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Hey folks, bear with me.

The Short story is the starter solenoid plunger activates, the starter does not.

The long story is that "Bruce" ( what we named our Buick), finally needed a carb rebuild & its manifold straightened out. This part went well. Bruce's starter had been "dragging" for a few months even though it was rebuilt new internals & with a NOS solenoid. When we went to start Bruce, the dragging was worse and all we got was a 1/2 hearted sputter & a lot of no start. The original +cable got quite warm. We replaced it with a #2 from Autozone. Plunger worked, starter did not. (Battery is new & fully charged) So I pulled the starter & had my guy look it over. He freshened it up and bench tested it. In the mean time I obtained a NOS +battery cable. Same result. Plunger in, starter no go. Voltages seem good & steady everywhere & the two ground straps are in good shape. (1 bat to engine mount & 1 block to firewall)

Questions: Did I miss something obvious? Could it be something internal to the engine? Could the ball in the Carb switch have been screwed up by the rebuild?

Final thoughts: Last time Bruce ran he started then sputtered to a stop. At first we thought his ignition system went fuzzy. The coil was dead. So I replaced the coil, condenser, rotor & cap. Wires are still new & plugs were clean. He would turn over but not start, dragging of course. I noticed the carb was leaking badly again, so we decided to take care of that too. I'm afraid I might be dealing with a busted timing chain.

Thoughts, I need a few. Engine is the original 248 straight 8 with the Dynaflow.

Thanks guys & gals

Dave

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Dave, if the solonoid is kicking in, the switch at the carb is working. I am gjad to know you obtained a nos positive cable. But what about the ground cable? Is the one from the battery to engine heavy enough? The block to firewall ground will have little, if any, effect one way or the other as to starting.

And by the way, if Bruce is a '50 Super, the engine is a 263.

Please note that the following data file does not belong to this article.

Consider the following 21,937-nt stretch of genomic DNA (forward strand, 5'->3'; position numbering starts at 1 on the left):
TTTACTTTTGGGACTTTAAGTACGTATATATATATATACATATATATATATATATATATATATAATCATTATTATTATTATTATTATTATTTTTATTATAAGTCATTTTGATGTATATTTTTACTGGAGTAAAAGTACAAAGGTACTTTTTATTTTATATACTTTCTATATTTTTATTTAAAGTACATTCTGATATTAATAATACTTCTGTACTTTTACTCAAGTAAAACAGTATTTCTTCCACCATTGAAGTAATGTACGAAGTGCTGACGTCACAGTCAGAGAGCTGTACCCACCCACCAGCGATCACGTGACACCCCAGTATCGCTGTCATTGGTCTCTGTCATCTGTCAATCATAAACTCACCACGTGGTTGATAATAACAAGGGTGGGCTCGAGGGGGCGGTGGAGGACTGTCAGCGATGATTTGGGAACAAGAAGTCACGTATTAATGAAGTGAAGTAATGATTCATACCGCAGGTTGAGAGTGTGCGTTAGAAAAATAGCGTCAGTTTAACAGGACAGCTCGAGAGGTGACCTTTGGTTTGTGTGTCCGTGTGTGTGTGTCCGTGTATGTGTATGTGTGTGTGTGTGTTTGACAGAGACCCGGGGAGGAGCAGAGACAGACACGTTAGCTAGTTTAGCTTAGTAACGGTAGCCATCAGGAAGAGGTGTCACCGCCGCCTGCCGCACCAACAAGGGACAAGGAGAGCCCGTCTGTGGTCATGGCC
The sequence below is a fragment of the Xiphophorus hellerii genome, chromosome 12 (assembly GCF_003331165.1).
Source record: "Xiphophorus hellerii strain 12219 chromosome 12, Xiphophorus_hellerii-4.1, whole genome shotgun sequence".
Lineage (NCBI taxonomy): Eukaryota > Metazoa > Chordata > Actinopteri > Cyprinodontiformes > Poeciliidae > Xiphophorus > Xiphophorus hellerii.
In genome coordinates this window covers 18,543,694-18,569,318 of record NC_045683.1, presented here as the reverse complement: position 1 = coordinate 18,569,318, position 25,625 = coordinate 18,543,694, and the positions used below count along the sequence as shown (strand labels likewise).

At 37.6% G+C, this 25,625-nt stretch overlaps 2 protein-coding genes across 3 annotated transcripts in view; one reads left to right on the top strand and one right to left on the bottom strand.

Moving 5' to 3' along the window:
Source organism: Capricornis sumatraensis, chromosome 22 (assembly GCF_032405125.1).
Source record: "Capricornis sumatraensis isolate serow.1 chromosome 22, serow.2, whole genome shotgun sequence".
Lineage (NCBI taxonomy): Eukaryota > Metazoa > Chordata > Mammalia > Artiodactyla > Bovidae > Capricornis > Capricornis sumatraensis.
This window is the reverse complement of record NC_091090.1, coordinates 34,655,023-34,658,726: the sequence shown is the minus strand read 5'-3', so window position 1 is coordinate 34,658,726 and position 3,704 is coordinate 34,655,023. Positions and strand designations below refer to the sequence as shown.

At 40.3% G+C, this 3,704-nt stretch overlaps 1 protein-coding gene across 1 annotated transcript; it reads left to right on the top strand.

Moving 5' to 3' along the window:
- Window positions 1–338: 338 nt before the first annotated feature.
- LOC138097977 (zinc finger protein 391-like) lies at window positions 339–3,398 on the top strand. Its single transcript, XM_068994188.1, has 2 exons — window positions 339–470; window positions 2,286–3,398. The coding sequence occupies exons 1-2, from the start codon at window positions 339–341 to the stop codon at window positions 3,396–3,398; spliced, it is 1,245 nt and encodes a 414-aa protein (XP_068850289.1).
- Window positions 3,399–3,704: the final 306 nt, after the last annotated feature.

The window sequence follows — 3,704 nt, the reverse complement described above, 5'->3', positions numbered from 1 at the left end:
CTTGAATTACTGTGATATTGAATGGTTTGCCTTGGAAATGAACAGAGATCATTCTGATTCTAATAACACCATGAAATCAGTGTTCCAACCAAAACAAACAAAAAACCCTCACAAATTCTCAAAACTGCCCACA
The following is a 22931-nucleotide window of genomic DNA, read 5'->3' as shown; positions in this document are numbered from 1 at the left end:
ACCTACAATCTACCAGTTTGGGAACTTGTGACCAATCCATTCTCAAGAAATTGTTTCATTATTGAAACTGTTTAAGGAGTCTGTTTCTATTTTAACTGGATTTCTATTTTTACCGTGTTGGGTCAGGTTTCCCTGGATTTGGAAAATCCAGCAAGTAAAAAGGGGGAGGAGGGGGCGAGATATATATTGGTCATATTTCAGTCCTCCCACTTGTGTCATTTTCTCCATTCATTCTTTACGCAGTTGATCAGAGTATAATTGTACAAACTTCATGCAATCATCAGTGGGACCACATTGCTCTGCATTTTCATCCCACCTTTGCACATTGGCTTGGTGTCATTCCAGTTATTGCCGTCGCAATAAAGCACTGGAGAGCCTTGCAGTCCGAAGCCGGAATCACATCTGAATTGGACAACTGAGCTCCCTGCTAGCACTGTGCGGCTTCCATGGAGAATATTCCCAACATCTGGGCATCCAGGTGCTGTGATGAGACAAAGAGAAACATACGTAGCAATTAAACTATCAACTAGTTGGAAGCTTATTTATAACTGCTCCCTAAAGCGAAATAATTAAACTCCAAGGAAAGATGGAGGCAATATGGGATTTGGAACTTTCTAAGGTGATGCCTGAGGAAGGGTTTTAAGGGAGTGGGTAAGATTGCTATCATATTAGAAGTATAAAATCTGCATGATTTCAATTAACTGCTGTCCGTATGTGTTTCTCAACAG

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Dave, A busted timing chain is not likely to cause the starter to malfunction. Since you are not getting life at the starter but the solenoid is working then you should make sure the engine is free and can spin over. I would recommend disconnecting the battery negative cable, and trying to rotate the engine with a socket on the bolt on the crankshaft pulley. Make sure you can rotate the engine at least a 1/4 turn of the crankshaft pulley. If so, I would recommend removing and cleaning all the ground straps, both the stray and where they attach to the block and firewall. If that does not do the trick then I imagine the starter motor is still bad and must be replaced.

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I shall remove both ground straps and clean them. The (-)battery cable which is bolted to the engine mount is in good condition & the correct braided type, but is oily from the air cleaner bouncing oil out. I'm also going to reinstall the hacked 00 +battery cable & see if that at least spins the starter. If it does, then I'll have a new 00 cable made. The NOS cable may be too thin, which I find odd since it came in an old Buick box.

thanks folks.

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So if I'm reading this right, your plunger activates but the starter motor will not. This reminded me of a similar thread started a while back by fellow forum member Cubelodyte. He had some relay chatter too but that ended up having nothing to do with his starter motor not activating. Here's what he did to fix it:

The weird relay chatter aside, I started thinking about the observed results when jumping from the battery to the solenoid and starter motor, respectively. When I ran the jumper to the solenoid, it engaged but the motor did not spin. When I ran the jumper to the starter motor, it spun.

So clearly (in hindsight) the motor was okay, but the solenoid wasn't completing the circuit for some reason.

I disassembled the solenoid and cleaned it up. The steel disc inside had a nice coating of copper on it and the bottom of the negative/ground terminal looked kind of misshapen, bearing the impression of the disc. I reassembled it and put it and the starter back in. I also took advantage of the "slots" in the solenoid base to move the solenoid closer to the motor arm linkage.

Now it cranks just fine.

I'm thinking that perhaps the ground terminal's erosion was the cause of the problem, and by shoving the solenoid housing closer to the linkage, the piston can mash the button further, making a solid connection with the terminal again.

Here's a link to the whole thread if you want to read it:

http://forums.aaca.org/f162/brraaaaapppp-311194.html

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